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Open AccessArticle

The Entropy of Words—Learnability and Expressivity across More than 1000 Languages

DFG Center for Advanced Studies, University of Tübingen, Rümelinstraße 23, D-72070 Tübingen, Germany
Department of General Linguistics, University of Tübingen, Wilhemstraße 19-23, D-72074 Tübingen, Germany
Department of Theoretical and Applied Linguistics, University of Cambridge, Cambridge CB3 9DP, UK
Forschungszentrum Deutscher Sprachatlas, Philipps-Universität Marburg, Pilgrimstein 16, D-35032 Marburg, Germany
Complexity and Quantitative Linguistics Lab, LARCA Research Group, Departament de Ciències de la Computació, Universitat Politècnica de Catalunya, 08034 Barcelona, Catalonia, Spain
Author to whom correspondence should be addressed.
Academic Editor: Gunnar Pruessner
Entropy 2017, 19(6), 275;
Received: 26 April 2017 / Revised: 2 June 2017 / Accepted: 6 June 2017 / Published: 14 June 2017
(This article belongs to the Special Issue Complex Systems, Non-Equilibrium Dynamics and Self-Organisation)
The choice associated with words is a fundamental property of natural languages. It lies at the heart of quantitative linguistics, computational linguistics and language sciences more generally. Information theory gives us tools at hand to measure precisely the average amount of choice associated with words: the word entropy. Here, we use three parallel corpora, encompassing ca. 450 million words in 1916 texts and 1259 languages, to tackle some of the major conceptual and practical problems of word entropy estimation: dependence on text size, register, style and estimation method, as well as non-independence of words in co-text. We present two main findings: Firstly, word entropies display relatively narrow, unimodal distributions. There is no language in our sample with a unigram entropy of less than six bits/word. We argue that this is in line with information-theoretic models of communication. Languages are held in a narrow range by two fundamental pressures: word learnability and word expressivity, with a potential bias towards expressivity. Secondly, there is a strong linear relationship between unigram entropies and entropy rates. The entropy difference between words with and without co-textual information is narrowly distributed around ca. three bits/word. In other words, knowing the preceding text reduces the uncertainty of words by roughly the same amount across languages of the world. View Full-Text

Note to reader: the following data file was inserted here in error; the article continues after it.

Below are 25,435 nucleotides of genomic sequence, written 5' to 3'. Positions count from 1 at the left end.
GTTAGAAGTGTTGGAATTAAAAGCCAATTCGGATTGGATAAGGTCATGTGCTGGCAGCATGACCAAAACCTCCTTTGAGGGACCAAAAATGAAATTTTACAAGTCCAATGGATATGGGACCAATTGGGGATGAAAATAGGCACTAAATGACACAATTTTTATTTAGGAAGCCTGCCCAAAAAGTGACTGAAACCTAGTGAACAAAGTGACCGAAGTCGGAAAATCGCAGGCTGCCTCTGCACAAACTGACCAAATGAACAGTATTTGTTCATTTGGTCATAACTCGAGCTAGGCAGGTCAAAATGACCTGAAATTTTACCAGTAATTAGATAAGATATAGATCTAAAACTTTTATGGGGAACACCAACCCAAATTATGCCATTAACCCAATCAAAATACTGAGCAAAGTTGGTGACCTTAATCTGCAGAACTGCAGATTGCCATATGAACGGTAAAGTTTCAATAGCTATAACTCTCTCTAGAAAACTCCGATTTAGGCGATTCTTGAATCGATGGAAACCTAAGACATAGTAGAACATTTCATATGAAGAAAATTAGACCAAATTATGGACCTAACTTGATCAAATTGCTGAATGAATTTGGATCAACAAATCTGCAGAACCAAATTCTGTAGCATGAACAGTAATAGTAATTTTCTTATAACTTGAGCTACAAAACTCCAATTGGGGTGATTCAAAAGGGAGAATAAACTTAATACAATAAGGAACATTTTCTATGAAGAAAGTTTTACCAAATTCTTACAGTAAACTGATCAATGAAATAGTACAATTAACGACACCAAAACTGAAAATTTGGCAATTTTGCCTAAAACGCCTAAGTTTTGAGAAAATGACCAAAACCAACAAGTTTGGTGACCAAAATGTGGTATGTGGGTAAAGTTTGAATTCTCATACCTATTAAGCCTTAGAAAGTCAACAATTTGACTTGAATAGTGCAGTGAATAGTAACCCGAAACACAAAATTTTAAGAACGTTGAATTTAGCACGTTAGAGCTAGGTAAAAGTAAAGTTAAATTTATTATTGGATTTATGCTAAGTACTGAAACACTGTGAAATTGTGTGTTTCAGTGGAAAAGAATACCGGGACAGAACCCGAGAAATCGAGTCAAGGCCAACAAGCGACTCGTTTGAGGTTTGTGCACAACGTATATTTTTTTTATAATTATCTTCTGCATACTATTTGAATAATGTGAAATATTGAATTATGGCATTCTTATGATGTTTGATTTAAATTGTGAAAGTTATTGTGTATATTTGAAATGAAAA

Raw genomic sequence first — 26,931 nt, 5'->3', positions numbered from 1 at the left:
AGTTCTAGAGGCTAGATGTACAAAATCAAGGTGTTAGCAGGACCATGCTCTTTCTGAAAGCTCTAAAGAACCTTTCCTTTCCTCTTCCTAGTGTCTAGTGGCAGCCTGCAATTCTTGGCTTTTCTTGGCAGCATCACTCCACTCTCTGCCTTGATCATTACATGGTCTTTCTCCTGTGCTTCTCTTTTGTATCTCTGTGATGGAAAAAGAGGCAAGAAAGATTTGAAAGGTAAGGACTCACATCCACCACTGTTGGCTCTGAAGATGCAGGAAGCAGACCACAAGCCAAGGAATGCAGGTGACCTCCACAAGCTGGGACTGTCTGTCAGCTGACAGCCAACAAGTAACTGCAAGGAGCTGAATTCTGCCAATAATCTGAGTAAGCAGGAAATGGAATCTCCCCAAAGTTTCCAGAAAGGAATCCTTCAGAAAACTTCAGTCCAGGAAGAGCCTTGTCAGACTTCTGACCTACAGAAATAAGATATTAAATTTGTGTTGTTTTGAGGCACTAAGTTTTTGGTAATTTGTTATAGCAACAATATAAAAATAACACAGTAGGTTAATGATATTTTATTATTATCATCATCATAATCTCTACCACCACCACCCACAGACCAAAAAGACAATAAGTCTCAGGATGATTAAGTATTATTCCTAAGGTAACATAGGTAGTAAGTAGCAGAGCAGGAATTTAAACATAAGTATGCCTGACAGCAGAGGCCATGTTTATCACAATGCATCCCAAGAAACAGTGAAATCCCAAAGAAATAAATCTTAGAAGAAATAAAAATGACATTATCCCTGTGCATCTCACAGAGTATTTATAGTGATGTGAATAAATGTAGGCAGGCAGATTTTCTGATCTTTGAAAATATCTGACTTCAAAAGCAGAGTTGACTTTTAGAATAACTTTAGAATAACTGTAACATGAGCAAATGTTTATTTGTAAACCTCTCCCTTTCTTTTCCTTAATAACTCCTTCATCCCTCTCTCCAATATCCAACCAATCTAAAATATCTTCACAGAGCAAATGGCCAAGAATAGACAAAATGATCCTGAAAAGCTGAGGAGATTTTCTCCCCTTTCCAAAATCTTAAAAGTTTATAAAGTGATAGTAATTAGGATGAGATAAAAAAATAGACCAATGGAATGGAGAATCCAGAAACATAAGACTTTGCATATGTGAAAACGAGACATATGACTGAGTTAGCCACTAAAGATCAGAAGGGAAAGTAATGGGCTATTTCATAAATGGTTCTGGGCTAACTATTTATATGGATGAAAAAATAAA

Keywords: natural language entropy; entropy rate; unigram entropy; quantitative language typology natural language entropy; entropy rate; unigram entropy; quantitative language typology
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Bentz, C.; Alikaniotis, D.; Cysouw, M.; Ferrer-i-Cancho, R. The Entropy of Words—Learnability and Expressivity across More than 1000 Languages. Entropy 2017, 19, 275.

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